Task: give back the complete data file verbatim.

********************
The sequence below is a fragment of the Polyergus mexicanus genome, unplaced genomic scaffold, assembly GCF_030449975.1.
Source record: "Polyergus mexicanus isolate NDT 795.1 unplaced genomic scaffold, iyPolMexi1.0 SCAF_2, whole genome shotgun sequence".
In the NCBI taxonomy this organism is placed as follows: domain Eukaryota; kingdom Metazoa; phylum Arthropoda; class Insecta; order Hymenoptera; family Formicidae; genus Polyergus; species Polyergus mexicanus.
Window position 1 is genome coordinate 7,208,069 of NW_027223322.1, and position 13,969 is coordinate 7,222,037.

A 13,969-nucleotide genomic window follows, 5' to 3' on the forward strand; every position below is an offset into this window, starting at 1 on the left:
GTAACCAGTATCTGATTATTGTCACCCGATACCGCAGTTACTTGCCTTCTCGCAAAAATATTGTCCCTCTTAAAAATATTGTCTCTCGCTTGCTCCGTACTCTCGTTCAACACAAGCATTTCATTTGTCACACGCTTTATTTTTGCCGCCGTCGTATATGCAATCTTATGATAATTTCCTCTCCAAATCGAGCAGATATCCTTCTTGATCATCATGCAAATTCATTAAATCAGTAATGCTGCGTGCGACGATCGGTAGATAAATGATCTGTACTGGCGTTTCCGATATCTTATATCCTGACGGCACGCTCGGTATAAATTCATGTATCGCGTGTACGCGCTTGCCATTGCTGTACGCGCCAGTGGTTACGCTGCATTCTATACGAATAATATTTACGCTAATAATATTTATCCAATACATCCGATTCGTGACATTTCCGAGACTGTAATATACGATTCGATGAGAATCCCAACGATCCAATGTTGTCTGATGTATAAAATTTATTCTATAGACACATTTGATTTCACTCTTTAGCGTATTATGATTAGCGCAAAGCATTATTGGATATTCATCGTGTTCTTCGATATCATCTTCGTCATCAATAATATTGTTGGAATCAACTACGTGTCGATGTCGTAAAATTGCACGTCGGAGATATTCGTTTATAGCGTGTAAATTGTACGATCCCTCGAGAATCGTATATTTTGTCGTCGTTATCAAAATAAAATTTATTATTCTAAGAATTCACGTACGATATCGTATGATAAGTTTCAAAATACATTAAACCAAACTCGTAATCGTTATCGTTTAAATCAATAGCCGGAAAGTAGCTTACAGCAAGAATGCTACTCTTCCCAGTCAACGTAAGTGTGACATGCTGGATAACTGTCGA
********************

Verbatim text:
The sequence below is a fragment of the Polyergus mexicanus genome, unplaced genomic scaffold, assembly GCF_030449975.1.
Source record: "Polyergus mexicanus isolate NDT 795.1 unplaced genomic scaffold, iyPolMexi1.0 SCAF_2, whole genome shotgun sequence".
In the NCBI taxonomy this organism is placed as follows: domain Eukaryota; kingdom Metazoa; phylum Arthropoda; class Insecta; order Hymenoptera; family Formicidae; genus Polyergus; species Polyergus mexicanus.
Window position 1 is genome coordinate 7,208,069 of NW_027223322.1, and position 13,969 is coordinate 7,222,037.

A 13,969-nucleotide genomic window follows, 5' to 3' on the forward strand; every position below is an offset into this window, starting at 1 on the left:
GTAACCAGTATCTGATTATTGTCACCCGATACCGCAGTTACTTGCCTTCTCGCAAAAATATTGTCCCTCTTAAAAATATTGTCTCTCGCTTGCTCCGTACTCTCGTTCAACACAAGCATTTCATTTGTCACACGCTTTATTTTTGCCGCCGTCGTATATGCAATCTTATGATAATTTCCTCTCCAAATCGAGCAGATATCCTTCTTGATCATCATGCAAATTCATTAAATCAGTAATGCTGCGTGCGACGATCGGTAGATAAATGATCTGTACTGGCGTTTCCGATATCTTATATCCTGACGGCACGCTCGGTATAAATTCATGTATCGCGTGTACGCGCTTGCCATTGCTGTACGCGCCAGTGGTTACGCTGCATTCTATACGAATAATATTTACGCTAATAATATTTATCCAATACATCCGATTCGTGACATTTCCGAGACTGTAATATACGATTCGATGAGAATCCCAACGATCCAATGTTGTCTGATGTATAAAATTTATTCTATAGACACATTTGATTTCACTCTTTAGCGTATTATGATTAGCGCAAAGCATTATTGGATATTCATCGTGTTCTTCGATATCATCTTCGTCATCAATAATATTGTTGGAATCAACTACGTGTCGATGTCGTAAAATTGCACGTCGGAGATATTCGTTTATAGCGTGTAAATTGTACGATCCCTCGAGAATCGTATATTTTGTCGTCGTTATCAAAATAAAATTTATTATTCTAAGAATTCACGTACGATATCGTATGATAAGTTTCAAAATACATTAAACCAAACTCGTAATCGTTATCGTTTAAATCAATAGCCGGAAAGTAGCTTACAGCAAGAATGCTACTCTTCCCAGTCAACGTAAGTGTGACATGCTGGATAACTGTCGA